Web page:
(Originally posted on USAA’s Inside the Mission blog)

Never did I realize the double-whammy of parenthood more so than when my wife and I had twin babies. I’m not talking about the middle-of-the-night feedings or the boxes of diapers that we go through at a lightning pace (I knew I should have bought stock in Pampers!). The real question for us is how to make it work financially. Specifically, given a choice between saving for our retirement or college funds for the kids, which one wins?

As a parent, you want to do everything you can for your kids. My parents showed me the importance of making things better for their children than they were for themselves, through their hard work. College costs are skyrocketing, but we certainly don’t want to deprive our kids of getting the best education possible. Yet we know we’ll have to stop working at some point, and will need a significant amount in savings in order to enjoy even a modest retirement. So how do parents these days balance these two seemingly competing interests?

As Scott Halliwell shows in this video, saving for retirement is more important for most people for three big reasons. Check out the video:

 
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Posted by on October 11, 2011 in Family, Work

 

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Reflecting on The 2010 Brody World Tour: Some for work, all for fun

2010 was quite a year!  Reflecting on The 2010 Brody World Tour: Some for work, all for fun.

The numbers:

  • 32,186 miles
  • 14 cities
  • 7 states
  • 9 shows
  • 1 5.7-magnitude earthquake

The places:

  • New York City, NY
  • San Diego, CA (twice)
  • Los Angeles, CA
  • Pasadena, CA
  • Chicago, IL
  • Sarasota, FL
  • Ft. Myers, FL (twice)
  • Orlando, FL
  • Colorado Springs, CO
  • Phoenix, AZ
  • Philadelphia, PA
  • Miami, FL
  • Key Largo, FL
  • College Station, TX

The shows:

  • Jason Mraz (twice)
  • Dave Matthews Band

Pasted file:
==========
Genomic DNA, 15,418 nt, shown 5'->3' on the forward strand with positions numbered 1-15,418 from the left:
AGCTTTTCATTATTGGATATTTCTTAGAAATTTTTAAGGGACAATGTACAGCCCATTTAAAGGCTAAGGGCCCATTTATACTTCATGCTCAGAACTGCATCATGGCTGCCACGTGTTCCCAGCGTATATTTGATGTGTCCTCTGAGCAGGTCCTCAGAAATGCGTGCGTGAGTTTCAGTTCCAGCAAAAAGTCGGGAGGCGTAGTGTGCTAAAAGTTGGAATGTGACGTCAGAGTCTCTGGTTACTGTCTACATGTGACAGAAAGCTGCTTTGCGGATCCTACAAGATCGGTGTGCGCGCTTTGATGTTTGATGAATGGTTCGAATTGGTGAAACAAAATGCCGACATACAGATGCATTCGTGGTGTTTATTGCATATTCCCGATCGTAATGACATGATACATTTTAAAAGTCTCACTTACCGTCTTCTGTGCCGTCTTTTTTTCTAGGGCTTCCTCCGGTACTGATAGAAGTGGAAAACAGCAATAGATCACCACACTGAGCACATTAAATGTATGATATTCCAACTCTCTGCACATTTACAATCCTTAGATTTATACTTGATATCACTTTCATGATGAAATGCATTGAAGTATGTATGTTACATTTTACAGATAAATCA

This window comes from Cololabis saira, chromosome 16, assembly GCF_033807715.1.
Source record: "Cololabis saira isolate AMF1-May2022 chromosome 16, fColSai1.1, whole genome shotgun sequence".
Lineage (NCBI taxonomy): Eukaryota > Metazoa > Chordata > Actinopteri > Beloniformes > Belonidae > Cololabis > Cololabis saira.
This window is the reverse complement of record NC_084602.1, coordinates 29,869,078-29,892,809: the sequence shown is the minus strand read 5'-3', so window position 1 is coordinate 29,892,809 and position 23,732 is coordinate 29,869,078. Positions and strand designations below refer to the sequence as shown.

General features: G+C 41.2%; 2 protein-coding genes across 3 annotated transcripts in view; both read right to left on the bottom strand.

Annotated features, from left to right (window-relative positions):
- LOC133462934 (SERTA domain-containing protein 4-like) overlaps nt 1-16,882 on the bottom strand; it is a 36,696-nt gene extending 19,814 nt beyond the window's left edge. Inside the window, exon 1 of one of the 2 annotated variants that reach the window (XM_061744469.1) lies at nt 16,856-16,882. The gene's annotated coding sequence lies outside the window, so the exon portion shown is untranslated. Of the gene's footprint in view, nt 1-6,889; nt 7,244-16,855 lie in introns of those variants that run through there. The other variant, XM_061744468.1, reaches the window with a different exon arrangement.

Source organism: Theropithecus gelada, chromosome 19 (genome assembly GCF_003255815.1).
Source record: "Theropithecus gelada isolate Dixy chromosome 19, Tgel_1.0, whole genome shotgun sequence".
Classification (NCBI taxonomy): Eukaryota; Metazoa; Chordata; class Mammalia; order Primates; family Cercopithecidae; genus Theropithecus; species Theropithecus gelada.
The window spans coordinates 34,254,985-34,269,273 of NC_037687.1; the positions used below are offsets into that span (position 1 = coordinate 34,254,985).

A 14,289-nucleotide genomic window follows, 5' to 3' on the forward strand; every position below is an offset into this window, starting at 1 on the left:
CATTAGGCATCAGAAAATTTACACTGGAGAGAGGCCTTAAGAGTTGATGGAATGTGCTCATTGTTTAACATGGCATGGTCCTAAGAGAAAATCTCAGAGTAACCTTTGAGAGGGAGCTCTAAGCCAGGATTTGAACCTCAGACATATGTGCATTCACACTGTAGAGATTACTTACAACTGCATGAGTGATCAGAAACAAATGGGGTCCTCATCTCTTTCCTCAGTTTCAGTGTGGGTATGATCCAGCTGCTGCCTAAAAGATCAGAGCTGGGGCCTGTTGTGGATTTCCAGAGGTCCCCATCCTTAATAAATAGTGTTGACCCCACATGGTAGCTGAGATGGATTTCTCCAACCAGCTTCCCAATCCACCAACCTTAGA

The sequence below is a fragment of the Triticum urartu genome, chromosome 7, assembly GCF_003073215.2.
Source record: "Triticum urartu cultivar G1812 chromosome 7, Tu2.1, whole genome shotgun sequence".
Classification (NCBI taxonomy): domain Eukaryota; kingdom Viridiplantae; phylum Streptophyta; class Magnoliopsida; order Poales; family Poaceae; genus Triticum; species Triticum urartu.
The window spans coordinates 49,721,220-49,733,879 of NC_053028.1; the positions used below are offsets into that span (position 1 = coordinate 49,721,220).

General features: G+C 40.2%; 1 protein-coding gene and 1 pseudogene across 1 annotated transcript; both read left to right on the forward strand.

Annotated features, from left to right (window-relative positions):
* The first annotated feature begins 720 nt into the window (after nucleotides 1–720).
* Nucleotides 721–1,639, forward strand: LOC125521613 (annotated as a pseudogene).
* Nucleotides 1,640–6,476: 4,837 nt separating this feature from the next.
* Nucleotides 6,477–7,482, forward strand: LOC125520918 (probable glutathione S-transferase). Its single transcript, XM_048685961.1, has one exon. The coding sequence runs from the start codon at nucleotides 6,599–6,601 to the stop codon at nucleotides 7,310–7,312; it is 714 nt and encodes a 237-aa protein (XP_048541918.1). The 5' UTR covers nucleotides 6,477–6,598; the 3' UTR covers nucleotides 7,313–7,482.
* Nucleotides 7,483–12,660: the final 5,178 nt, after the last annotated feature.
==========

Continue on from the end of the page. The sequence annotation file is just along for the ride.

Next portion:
• Barenaked Ladies
  • Rush
  • The Hush Sound
  • Jonas Brothers (for the kiddo, of course 🙂
  • Demi Lovato
  • Selena Gomez

…and I’m probably forgetting some…

On tap for 2011 so far:

  • Colorado Springs, CO
  • Tampa, FL
  • Maui, HI
  • Bon Jovi
  • Train
 
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Posted by on December 31, 2010 in Family, Thoughts, Travel

 

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Ode to Chicago

I haven’t quite been able to put my finger on the pulse of this city.  Maybe that’s because it is at the same time so many different things.  Downtown is huge and vibrant, but without the hustle and bustle of NYC or Philly. The vibe is young and active, fiercely proud, with clear bent toward party town. Arts and culture abound, while sports, signature foods, outdoors, architecture, and natural beauty give it character. The lake is enormous. The pubs are ubiquitous. There’s not enough time to experience it all. And something tells me even if I had enough time I still wouldn’t get to know this city completely.

I think Mark Twain had it right: “It is hopeless for the occasional visitor to try to keep up with Chicago – she outgrows his prophecies faster than he can make them. She is always a novelty; for she is never the Chicago you saw when you passed through the last time.”

 
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Posted by on September 19, 2010 in Random, Thoughts, Travel

 

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San Diego and L.A. 2010

Finally back home – what a trip – both exhilarating and exhausting. Can’t believe how much we squeezed in. Some highlights:

  • Two Padres games
  • One 5.7 earthquake
  • La Jolla beach, seals, caves
  • Visiting San Diego relatives Marv, Elaine, Serena
  • Beers at The Tilted Kilt with @johnhancock61
  • Visiting med school friend Dawn
  • Gaslamp dinner at Rockin’ Baja
  • Legoland
  • The Tonight Show with Jay Leno with set tour
  • Dinner at Prosecco in Teluca Lake with relatives Penny, Les, and Briggs
  • Santa Monica pier, beach, dinner
  • Biking from Santa Monica to Venice
  • California science center
  • La Brea tar pits
  • Watching Lakers win and not starting a riot
  • Vintage car show in Pasadena Old Town
  • LA Opening of Toy Story 3 at El Capitan with Fun Zone
  • Hollywood and Highland
  • Hollywood sign
  • Pacific Coast Highway
  • Malibu Paradise Cove beach
  • Pepperdine area/dinner
  • Star party at Griffith Observatory

Oh, and I worked for 3 days, too!

 
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Posted by on June 20, 2010 in Family, Random, Travel